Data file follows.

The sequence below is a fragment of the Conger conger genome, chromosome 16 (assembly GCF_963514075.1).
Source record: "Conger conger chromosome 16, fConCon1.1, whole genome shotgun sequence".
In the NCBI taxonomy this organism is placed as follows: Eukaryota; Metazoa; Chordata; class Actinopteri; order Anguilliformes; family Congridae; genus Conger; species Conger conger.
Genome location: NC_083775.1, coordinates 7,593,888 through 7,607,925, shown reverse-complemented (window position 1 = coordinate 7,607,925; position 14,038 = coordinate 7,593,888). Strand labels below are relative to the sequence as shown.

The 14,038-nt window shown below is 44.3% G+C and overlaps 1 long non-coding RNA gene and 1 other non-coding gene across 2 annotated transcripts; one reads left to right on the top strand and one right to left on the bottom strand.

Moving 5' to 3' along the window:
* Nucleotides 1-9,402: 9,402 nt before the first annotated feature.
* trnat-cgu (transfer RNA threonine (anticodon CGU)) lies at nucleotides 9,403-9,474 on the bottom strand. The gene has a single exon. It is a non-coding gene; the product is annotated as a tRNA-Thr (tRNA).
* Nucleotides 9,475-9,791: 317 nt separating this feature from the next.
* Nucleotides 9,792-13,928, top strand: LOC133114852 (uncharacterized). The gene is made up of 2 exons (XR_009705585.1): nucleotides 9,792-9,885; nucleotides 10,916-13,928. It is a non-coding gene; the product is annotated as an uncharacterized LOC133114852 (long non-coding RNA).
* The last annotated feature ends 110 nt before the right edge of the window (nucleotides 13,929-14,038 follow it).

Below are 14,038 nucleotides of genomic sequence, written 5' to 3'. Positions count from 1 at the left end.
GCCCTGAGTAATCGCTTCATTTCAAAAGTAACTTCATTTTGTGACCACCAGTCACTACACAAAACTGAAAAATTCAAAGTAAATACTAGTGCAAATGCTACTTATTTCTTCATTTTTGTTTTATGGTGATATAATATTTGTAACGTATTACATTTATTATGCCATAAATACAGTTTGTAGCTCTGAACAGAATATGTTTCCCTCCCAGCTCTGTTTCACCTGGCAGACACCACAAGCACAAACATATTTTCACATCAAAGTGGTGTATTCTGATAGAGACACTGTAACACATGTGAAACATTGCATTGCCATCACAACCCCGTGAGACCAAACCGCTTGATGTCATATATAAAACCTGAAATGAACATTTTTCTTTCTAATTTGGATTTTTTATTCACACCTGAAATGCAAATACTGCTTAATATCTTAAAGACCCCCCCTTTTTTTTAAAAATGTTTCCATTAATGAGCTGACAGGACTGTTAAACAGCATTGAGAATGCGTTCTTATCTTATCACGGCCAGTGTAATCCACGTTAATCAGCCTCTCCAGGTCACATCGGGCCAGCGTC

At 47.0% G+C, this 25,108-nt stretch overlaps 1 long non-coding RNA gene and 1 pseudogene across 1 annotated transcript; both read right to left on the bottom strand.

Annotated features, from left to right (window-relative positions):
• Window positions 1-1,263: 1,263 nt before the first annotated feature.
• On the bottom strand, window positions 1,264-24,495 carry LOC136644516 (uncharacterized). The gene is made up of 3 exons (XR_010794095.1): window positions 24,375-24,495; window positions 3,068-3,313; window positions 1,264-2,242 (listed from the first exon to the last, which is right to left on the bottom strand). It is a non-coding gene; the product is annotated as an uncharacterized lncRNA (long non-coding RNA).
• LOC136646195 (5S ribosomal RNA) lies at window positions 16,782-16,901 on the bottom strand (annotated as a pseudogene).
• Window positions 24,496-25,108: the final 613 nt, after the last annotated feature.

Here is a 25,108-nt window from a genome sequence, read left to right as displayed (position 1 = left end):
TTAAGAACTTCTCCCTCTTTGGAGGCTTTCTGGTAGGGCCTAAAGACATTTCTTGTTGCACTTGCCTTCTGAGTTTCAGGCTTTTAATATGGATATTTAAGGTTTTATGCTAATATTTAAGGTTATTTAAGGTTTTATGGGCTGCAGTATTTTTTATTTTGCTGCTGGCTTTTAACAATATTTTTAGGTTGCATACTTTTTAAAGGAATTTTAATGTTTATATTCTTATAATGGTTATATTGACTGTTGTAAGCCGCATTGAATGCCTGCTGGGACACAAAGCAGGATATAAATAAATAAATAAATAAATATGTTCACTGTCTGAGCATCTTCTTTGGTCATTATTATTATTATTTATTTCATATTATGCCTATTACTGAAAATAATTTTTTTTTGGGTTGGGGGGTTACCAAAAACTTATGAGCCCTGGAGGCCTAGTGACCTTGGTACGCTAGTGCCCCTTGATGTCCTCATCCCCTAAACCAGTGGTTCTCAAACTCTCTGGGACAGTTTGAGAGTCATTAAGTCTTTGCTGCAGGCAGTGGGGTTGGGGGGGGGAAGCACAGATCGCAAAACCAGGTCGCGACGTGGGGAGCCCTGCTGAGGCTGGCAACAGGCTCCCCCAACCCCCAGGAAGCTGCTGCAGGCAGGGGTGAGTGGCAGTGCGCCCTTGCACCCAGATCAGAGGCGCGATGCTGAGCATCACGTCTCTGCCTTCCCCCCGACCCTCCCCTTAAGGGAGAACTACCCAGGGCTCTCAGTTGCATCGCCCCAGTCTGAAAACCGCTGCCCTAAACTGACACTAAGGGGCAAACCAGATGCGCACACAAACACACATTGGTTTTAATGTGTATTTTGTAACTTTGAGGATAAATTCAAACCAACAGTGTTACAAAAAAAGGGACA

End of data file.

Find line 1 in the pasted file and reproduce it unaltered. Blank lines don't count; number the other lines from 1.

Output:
The sequence below is a fragment of the Conger conger genome, chromosome 16 (assembly GCF_963514075.1).